People can get addicted to healthy things in life too. 

 

Got to be honest and say I don't buy into a lot of the psychology of smoking. I enjoyed smoking but saying that out loud doesn't mean I'm deluded, uneducated on smoking or I can't quit. 

 

Allen Carr and Joel made the psychology of addiction fashionable. People managed to quit for years without feeling they ever had to succumb to the "you don't enjoy it - you're just satisfying your withdrawal" mentality. 

 

I love butter and eat loads of it on fresh bread. I enjoy it but that doesn't mean it's not bad for me. Heart attacks are just as likely from a bad fatty diet as they are from smoking. So yes I enjoyed smoking as much as I do my bread and really thick butter, fried food, stodgy puddings and alcohol. So personally I definitely think a lot about quitting all the things I enjoy :)

 

 

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10 hours ago, Lilly said:

Got to be honest and say I don't buy into a lot of the psychology of smoking. I enjoyed smoking but saying that out loud doesn't mean I'm deluded, uneducated on smoking or I can't quit.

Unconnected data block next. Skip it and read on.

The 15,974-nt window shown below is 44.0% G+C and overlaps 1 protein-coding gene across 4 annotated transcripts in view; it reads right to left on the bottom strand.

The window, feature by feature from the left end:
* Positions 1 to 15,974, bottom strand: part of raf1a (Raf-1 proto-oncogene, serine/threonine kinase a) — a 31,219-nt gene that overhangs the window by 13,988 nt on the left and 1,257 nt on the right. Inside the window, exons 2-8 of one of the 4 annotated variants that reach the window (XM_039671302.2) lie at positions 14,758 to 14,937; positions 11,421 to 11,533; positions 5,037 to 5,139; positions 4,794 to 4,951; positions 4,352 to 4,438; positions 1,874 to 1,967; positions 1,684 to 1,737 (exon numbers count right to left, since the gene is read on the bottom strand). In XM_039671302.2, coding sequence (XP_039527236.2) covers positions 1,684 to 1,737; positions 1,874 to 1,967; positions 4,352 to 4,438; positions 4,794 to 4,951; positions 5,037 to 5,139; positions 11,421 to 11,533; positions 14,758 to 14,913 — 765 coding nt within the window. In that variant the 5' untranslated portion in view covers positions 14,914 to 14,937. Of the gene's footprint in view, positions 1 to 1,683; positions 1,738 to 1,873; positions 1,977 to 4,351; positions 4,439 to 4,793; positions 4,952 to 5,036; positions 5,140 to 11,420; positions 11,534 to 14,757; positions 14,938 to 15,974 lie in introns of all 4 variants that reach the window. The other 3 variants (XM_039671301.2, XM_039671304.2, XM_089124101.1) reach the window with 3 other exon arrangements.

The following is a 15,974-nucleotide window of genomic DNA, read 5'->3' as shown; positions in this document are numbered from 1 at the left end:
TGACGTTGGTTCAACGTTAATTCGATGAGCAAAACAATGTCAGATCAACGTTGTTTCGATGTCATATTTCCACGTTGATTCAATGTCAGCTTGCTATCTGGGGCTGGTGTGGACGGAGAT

Allen Carr and Joel made the psychology of addiction fashionable. 

 

Joel Spitzer and Allen Carr are not pop psychologists.  They shined a light on smoking, what it truly is and what it isn't, and forever altered the way many of us smokers viewed our addiction.  The truth resonates.

 

10 hours ago, Lilly said:

People managed to quit for years without feeling they ever had to succumb to the "you don't enjoy it - you're just satisfying your withdrawal" mentality. 

 

Yes, the willpower quit was the norm for many years. 

 

And for many years moving things around was limited by how far you could walk and how much you could carry on your back.  Then the wheel was invented.

 

Much of the history of human progress has been motivated by finding a better way to do things.

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10 hours ago, Boo said:

 

Joel Spitzer and Allen Carr are not pop psychologists.  They shined a light on smoking, what it truly is and what it isn't, and forever altered the way many of us smokers viewed our addiction.  The truth resonates.

 

 

Yes, the willpower quit was the norm for many years. 

 

And for many years moving things around was limited by how far you could walk and how much you could carry on your back.  Then the wheel was invented.

 

Much of the history of human progress has been motivated by finding a better way to do things.

 

Each to their own :)